Testosterone is a critical male hormone, for men and women it is perhaps one of the most critical hormones in the endocrine system. But that being said, all hormones are important and play a significant role in the symphony within your body.
It is responsible for strength, energy, a deep voice, strong bones, muscle development, libido (sex drive), body hair, mood, assertiveness ...and many more traits that are associated with masculinity.
But there are more roles that testosterone plays in a man’s health.
Testosterone plays a vital role in how men’s reproductive system (prostate gland health and testicles) develop and mature.
As important as the above-mentioned masculine characteristics are the protection that testosterone provides. Low testosterone levels (AKA “Low-T”) in men is associated with a broad range of health concerns such as:
- Weak, shrinking muscles (Sarcopenia)
- Joint aches and pains
- Chronic fatigue
- Dry, withered, wrinkled skin
- Brain fog and mental confusion
- A loss of flexibility
- Facts About Depression And Low Testsoterone
- Erectile Dysfunction, Declining libido, and a decreased ability to sexually perform
- Weight-gain and increasing accumulation of unhealthy fat
- Insulin resistance that leads to diabetes and the testosterone connection
- And more...much more
The above health afflictions demonstrate the importance of ensuring that a man’s testosterone is at a healthy, robust level.
Testosterone Optimization: How do we determine the best Testosterone levels for men across their lifespan?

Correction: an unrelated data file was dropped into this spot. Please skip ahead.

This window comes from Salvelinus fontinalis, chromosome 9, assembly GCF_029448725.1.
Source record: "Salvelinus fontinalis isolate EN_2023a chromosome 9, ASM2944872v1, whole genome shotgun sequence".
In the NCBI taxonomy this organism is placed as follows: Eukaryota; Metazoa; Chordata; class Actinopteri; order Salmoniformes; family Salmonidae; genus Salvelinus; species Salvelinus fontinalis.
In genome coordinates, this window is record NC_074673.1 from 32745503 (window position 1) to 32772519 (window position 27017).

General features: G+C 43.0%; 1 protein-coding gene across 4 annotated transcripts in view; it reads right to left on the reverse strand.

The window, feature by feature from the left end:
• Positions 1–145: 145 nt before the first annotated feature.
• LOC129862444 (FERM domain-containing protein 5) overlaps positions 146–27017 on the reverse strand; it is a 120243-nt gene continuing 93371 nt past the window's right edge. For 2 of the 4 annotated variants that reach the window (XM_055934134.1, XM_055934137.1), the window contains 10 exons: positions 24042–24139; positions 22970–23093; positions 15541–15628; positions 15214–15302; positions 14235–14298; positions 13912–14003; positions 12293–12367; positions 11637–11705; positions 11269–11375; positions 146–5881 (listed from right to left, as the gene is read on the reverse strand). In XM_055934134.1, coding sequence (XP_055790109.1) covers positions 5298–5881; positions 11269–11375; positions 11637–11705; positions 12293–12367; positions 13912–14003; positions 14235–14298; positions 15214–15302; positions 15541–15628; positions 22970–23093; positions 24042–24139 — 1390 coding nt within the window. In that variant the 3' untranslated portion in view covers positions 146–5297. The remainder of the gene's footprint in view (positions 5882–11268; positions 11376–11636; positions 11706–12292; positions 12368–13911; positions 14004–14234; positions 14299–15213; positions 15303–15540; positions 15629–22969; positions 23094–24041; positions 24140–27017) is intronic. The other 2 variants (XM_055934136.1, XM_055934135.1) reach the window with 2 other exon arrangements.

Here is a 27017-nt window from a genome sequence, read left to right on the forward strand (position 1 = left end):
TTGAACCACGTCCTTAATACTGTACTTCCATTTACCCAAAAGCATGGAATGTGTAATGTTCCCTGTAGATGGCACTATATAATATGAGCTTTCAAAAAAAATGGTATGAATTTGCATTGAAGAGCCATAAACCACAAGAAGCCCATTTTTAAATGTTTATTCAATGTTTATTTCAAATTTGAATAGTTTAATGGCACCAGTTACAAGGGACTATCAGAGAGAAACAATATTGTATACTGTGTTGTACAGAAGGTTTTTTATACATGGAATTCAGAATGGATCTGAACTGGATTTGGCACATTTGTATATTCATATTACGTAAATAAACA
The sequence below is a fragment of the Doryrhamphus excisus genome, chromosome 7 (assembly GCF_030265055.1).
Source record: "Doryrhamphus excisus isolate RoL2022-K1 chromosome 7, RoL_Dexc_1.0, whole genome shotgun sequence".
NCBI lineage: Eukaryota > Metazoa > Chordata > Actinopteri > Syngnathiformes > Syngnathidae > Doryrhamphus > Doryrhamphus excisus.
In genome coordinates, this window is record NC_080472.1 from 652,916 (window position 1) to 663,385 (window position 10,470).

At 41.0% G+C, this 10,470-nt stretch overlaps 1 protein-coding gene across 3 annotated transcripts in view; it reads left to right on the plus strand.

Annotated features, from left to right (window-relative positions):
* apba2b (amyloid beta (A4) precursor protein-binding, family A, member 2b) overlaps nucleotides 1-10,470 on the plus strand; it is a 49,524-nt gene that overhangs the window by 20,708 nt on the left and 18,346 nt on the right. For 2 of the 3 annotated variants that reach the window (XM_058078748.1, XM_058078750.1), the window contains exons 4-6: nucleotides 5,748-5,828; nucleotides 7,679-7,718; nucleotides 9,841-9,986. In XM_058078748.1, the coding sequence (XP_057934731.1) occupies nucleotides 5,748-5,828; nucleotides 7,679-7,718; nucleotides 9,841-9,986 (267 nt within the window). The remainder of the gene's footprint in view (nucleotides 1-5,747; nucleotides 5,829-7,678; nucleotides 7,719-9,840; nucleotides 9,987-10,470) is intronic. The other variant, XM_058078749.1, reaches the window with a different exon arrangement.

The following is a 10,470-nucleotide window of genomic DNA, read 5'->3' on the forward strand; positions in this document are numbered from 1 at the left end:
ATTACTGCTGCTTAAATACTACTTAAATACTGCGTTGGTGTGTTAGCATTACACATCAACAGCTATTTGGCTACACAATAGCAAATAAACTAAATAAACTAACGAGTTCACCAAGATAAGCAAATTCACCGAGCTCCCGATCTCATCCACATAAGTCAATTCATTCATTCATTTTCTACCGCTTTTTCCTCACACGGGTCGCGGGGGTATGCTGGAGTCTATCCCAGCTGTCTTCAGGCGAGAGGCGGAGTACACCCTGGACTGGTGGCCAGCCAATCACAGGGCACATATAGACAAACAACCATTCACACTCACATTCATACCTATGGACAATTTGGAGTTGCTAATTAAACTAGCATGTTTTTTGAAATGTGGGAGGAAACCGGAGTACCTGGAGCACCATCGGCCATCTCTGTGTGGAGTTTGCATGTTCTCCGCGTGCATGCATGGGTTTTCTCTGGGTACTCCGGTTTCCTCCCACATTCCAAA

The importance of measuring testosterone cannot be overstated. But determining the right testosterone level is not as straightforward as it may seem.
Doctors measure testosterone in nanomoles per liter (nmol/l), and the accepted standard “usual” healthy range in males is somewhere between 9.2 to 31.8 nmol/L.
This range is universally accepted by medical professionals from different societies, countries or laboratories. But is this accurate for everyone? Not necessarily.
What is agreed is that testosterone deficiency is responsible for many of the above-listed problems that men increasingly develop as they age. In fact, most of those symptoms are similar in women who also have low testosterone.
Recent research indicates that low testosterone can be a risk factor for developing heart disease, diabetes, and obesity in both men and women.
This sets up a chicken-vs-egg question: is a lack of testosterone a leading cause of the health problems that men (and women) encounter? Or does the disease cause testosterone levels to plummet which might cause Metabolic Syndrome, and weight gain? Regardless, Low-T often shows up when diseases strike.